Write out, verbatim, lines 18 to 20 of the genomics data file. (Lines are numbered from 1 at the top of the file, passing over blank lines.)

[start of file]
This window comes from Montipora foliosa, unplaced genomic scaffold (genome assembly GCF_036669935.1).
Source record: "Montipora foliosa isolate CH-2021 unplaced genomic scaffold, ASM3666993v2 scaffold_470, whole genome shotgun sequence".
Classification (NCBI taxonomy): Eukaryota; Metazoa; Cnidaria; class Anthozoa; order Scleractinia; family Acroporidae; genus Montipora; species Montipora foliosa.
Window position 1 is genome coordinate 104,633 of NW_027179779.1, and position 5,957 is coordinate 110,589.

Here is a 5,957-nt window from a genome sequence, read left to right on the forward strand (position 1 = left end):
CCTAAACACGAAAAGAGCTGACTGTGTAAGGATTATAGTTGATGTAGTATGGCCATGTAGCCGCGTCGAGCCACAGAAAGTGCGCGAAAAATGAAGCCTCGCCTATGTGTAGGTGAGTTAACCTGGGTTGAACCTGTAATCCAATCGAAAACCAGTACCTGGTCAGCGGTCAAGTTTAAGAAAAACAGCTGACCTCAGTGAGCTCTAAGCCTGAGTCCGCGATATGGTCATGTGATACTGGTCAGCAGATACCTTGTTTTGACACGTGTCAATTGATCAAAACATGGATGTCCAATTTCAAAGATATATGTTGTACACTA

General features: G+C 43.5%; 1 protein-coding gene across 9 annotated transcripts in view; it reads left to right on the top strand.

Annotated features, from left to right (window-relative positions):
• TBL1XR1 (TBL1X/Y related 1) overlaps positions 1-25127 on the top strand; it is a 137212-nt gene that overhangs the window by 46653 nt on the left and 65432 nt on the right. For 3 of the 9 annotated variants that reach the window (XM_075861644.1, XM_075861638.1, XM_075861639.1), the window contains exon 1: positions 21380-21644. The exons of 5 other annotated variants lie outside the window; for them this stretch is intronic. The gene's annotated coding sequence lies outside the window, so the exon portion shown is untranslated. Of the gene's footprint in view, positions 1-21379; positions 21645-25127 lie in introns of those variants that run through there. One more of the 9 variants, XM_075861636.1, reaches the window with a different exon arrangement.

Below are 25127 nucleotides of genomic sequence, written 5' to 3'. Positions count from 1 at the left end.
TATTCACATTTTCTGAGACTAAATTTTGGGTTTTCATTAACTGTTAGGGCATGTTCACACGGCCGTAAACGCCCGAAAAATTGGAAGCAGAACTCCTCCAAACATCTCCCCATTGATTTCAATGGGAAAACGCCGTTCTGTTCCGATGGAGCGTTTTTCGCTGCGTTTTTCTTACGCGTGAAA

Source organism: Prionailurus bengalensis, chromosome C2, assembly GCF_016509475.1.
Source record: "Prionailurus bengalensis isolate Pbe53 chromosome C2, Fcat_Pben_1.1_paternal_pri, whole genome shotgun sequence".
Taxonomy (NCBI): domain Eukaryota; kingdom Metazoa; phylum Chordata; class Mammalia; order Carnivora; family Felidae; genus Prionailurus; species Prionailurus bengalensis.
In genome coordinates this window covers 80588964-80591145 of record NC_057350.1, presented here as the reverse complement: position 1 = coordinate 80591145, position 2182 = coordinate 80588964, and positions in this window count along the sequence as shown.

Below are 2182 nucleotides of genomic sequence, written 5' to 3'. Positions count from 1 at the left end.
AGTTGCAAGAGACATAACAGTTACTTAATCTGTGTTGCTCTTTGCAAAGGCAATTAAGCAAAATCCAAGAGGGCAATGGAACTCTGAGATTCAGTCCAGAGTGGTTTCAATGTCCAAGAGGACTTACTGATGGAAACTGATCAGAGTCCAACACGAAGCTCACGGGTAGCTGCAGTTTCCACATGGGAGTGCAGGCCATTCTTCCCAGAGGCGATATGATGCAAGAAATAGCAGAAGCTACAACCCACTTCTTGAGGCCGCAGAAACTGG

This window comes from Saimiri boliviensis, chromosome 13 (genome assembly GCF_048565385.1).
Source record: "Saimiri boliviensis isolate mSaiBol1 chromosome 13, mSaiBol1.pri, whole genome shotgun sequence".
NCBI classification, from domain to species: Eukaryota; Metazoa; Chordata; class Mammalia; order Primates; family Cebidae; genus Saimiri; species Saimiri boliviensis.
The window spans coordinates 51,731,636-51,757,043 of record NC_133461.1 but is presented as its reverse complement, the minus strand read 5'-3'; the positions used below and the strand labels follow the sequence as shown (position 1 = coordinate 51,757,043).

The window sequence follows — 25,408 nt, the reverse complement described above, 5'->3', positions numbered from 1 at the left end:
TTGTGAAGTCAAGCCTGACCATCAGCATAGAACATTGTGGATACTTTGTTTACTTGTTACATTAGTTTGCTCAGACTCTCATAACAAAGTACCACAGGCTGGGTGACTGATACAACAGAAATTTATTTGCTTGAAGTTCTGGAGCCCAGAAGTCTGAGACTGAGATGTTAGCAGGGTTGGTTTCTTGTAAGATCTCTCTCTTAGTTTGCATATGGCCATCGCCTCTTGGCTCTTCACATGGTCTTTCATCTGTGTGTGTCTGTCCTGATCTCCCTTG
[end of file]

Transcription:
This window comes from Saimiri boliviensis, chromosome 13 (genome assembly GCF_048565385.1).
Source record: "Saimiri boliviensis isolate mSaiBol1 chromosome 13, mSaiBol1.pri, whole genome shotgun sequence".
NCBI classification, from domain to species: Eukaryota; Metazoa; Chordata; class Mammalia; order Primates; family Cebidae; genus Saimiri; species Saimiri boliviensis.